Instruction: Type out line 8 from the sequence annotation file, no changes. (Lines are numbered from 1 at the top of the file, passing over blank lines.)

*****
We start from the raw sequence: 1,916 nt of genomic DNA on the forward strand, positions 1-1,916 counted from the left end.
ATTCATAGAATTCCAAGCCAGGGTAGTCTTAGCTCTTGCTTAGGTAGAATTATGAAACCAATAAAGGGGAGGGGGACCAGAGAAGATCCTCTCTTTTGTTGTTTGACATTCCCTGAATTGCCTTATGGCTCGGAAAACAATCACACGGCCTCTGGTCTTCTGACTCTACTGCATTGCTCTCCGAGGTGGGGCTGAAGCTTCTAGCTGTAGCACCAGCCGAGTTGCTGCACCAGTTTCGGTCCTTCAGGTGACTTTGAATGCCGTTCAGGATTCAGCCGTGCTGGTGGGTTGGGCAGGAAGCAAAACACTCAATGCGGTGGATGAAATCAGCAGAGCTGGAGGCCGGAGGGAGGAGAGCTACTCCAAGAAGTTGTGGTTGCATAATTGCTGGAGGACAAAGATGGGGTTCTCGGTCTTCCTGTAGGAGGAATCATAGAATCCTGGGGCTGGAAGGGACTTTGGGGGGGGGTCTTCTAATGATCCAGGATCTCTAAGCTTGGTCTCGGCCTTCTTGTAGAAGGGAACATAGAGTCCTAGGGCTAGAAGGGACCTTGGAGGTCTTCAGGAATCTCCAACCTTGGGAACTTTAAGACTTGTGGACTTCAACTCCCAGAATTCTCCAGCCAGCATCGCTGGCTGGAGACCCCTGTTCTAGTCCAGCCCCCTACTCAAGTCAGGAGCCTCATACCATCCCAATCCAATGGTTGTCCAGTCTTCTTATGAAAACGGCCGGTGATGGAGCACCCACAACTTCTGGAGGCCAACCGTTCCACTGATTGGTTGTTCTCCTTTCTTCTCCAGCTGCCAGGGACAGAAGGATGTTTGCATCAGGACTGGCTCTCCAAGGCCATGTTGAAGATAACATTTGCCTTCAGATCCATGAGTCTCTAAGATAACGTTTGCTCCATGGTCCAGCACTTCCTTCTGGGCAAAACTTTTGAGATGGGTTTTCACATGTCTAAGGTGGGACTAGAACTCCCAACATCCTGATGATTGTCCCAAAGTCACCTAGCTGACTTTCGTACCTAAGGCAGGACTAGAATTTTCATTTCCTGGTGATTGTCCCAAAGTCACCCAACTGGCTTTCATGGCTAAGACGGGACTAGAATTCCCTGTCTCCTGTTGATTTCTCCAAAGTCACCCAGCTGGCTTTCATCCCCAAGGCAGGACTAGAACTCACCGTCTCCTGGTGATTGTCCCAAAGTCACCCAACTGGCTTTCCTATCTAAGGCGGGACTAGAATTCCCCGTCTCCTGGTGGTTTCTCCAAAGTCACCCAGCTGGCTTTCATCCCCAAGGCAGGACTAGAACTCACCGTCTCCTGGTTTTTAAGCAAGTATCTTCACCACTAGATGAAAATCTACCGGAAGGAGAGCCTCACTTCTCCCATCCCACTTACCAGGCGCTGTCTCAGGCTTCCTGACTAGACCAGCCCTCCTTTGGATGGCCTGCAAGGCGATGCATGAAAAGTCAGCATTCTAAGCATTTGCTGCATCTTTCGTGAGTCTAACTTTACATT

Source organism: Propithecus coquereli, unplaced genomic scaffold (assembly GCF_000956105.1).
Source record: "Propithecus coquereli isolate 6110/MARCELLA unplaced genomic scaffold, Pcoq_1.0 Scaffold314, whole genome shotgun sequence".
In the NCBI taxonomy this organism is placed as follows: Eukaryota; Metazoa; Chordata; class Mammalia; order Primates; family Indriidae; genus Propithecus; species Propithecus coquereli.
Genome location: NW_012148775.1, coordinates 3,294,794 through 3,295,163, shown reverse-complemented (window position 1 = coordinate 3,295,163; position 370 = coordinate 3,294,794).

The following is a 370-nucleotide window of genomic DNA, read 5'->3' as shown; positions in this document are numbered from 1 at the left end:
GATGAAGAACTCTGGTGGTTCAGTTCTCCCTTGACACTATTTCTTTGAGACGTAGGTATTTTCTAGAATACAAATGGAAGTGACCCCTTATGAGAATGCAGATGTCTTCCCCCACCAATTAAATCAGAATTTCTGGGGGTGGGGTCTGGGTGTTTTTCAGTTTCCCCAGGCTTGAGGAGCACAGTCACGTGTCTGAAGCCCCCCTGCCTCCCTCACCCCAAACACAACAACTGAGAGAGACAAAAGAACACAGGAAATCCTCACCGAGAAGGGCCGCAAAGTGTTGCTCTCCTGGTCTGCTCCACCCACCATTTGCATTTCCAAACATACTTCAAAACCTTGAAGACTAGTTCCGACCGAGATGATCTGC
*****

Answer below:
GATGAAGAACTCTGGTGGTTCAGTTCTCCCTTGACACTATTTCTTTGAGACGTAGGTATTTTCTAGAATACAAATGGAAGTGACCCCTTATGAGAATGCAGATGTCTTCCCCCACCAATTAAATCAGAATTTCTGGGGGTGGGGTCTGGGTGTTTTTCAGTTTCCCCAGGCTTGAGGAGCACAGTCACGTGTCTGAAGCCCCCCTGCCTCCCTCACCCCAAACACAACAACTGAGAGAGACAAAAGAACACAGGAAATCCTCACCGAGAAGGGCCGCAAAGTGTTGCTCTCCTGGTCTGCTCCACCCACCATTTGCATTTCCAAACATACTTCAAAACCTTGAAGACTAGTTCCGACCGAGATGATCTGC